Adding motion to the IO-Link mix
Darren Pratt explains why adding IO-Link compatibility to an encoder is a vital breakthrough on the road to Industry 4.0.
Sensors of all kinds are the ‘eyes and ears’ of machines in Industry 4.0 and the appetite for ‘smart’ and IO-Link sensors – from photoelectric cells to process sensors and distance sensors – has grown rapidly. Armed with IO-Link and the increased intelligence and processing power now available on ever smaller devices, it has become possible to realise many more distributed machine solutions more simply, and often more cheaply.
IO-Link provides a standard open communications gateway that enables a common architecture to be used for sensors and actuators in a machine. Through IO-Link, devices are able to cooperate at the lowest level of the automation hierarchy, then link, through an IO field gateway, to transmit data – often with added value – via the factory ethernet network to a controller.
Grouped together in local process clusters, sensors can perform ‘smart tasks’ at the field level. IO-Link has also begun to break down traditional control hierarchies by making data visible to higher levels, as well as in the cloud. Transparent access can even be provided to the intelligence on board the sensor itself.
With an the IO-Link enabled encoder motion sensing is added into the IO-Link mix, opening up countless new possibilities for plant and machinery. It could even begin to prompt new paradigms in the way we think about organising and configuring sensing capability within machines.
The AHS36 (single turn) and AHM36 (multi turn) IO-Link absolute encoders are new offerings from SICK which are able to achieve quick, easy and economical higher-level fieldbus integration via an IO-Link Master.
Adding IO-Link compatibility to encoders has achieved cost-saving machine integration starting with a compact design: With the IO-Link Master performing the higher-level Ethernet interface, the IO-Link encoder can be manufactured in a much smaller package.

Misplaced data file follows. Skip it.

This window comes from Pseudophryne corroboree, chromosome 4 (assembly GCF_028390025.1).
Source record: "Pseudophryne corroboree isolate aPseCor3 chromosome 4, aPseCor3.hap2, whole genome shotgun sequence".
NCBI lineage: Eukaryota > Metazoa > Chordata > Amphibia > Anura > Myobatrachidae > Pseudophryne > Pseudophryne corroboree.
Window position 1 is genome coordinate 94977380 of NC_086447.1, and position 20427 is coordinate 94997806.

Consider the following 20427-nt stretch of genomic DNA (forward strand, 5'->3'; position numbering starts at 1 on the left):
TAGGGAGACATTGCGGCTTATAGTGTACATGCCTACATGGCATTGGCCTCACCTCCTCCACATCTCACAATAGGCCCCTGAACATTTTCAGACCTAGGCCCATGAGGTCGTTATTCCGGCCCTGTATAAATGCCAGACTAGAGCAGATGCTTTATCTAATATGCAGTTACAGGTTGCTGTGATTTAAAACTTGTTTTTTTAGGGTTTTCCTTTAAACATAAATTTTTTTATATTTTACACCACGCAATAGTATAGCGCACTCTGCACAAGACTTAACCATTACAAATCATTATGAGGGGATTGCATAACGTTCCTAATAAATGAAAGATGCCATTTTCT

The need to use a dedicated interface card on the PLC rack is also eliminated, saving time, cost and complexity. Standard unshielded cabling can be used between the encoders and the IO-Link master, so wiring costs can also be dramatically reduced.
In addition to programming through the PLC, or with a PC, it is now also possible to store and download the encoder parameters from the IO-Link Master, so device replacement is simply ‘plug and play’.
IO-Link absolute encoders can offer high levels of diagnostic transparency. Error warnings can be provided on a range of both application-specific and encoder-health parameters such as position, speed or temperature out of range. Advanced versions from SICK will be able to provide even more comprehensive provision and storage of diagnostic data such as temperature values, and operating times.
With SICK’s AHS36/AHM36 IO-Link encoders one final frontier of distributed processing can be achieved in the encoder itself. With the addition of a configurable output and input pin, a direct interface with another device can be enabled to realise ‘Smart Tasks’ in the encoder itself. This could be something as simple as an input to the encoder to tell it when to start and stop a length measurement, resulting in a length value output to the control system via IO-Link.
Another solution is to use the length measurement value calculated within the encoder to generate a direct digital output to a cutter or sealer, thereby eliminating the need to connect the encoder to a higher-level control system.
Darren Pratt is product manager for Encoders and Industrial Instrumentation at SICK UK.>
Source: Control Engineering Europe - All Articles